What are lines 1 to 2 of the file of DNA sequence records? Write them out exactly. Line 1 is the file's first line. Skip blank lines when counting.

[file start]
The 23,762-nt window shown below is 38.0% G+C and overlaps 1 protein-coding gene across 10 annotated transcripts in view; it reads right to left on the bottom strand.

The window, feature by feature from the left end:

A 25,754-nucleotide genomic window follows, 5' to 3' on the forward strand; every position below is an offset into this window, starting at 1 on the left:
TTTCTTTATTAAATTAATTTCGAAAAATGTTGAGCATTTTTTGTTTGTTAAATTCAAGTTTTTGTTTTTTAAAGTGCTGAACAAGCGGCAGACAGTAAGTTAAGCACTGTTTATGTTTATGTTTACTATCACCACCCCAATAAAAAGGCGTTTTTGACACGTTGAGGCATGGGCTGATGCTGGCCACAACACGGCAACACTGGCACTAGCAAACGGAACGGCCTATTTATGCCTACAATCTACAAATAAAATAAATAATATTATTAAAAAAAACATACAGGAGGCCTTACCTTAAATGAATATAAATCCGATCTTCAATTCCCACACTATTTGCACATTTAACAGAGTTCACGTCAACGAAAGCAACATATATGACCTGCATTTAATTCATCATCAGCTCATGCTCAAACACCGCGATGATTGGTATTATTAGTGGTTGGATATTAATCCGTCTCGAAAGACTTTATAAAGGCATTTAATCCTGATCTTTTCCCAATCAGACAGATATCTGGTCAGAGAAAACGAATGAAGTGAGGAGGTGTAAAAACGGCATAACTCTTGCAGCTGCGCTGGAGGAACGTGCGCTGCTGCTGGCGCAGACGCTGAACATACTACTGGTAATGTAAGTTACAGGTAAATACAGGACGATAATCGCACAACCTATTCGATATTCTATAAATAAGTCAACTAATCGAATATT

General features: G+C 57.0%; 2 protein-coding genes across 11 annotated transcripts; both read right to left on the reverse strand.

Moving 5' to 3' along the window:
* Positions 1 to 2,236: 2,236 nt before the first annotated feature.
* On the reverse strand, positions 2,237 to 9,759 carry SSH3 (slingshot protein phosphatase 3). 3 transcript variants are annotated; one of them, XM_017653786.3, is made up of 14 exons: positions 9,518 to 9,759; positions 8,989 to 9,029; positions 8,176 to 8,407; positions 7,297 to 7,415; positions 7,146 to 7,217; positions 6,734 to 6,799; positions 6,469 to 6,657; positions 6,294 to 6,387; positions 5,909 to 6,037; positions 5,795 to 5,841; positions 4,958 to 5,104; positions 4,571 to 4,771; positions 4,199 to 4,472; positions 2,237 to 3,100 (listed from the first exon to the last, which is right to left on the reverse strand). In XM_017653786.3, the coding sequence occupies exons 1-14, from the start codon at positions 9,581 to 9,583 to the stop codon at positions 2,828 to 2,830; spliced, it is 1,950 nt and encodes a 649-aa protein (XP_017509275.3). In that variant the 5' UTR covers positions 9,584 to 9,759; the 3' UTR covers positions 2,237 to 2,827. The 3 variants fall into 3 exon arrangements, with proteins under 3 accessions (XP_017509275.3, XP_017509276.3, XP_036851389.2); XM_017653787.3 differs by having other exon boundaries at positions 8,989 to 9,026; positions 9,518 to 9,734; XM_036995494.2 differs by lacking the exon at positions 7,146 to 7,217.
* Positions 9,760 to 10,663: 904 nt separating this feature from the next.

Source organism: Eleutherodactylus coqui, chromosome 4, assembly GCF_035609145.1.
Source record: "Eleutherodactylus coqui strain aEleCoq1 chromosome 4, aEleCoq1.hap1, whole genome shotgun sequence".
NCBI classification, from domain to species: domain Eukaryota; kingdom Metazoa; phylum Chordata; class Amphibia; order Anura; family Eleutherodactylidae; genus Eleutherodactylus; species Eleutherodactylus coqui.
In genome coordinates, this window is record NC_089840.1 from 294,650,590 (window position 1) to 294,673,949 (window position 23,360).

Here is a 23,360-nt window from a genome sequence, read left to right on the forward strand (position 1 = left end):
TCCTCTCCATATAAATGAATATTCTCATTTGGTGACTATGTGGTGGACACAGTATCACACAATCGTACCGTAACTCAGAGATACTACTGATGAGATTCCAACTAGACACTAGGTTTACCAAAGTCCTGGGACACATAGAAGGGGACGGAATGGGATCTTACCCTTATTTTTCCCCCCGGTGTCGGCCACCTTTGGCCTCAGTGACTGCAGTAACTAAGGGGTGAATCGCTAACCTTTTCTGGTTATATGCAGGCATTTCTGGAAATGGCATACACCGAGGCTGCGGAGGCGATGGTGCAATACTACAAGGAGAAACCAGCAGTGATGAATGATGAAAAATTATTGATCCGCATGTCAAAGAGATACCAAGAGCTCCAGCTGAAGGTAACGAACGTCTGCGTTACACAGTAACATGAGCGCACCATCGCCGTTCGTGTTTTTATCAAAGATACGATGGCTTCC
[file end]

The 23,762-nt window shown below is 38.0% G+C and overlaps 1 protein-coding gene across 10 annotated transcripts in view; it reads right to left on the bottom strand.

The window, feature by feature from the left end: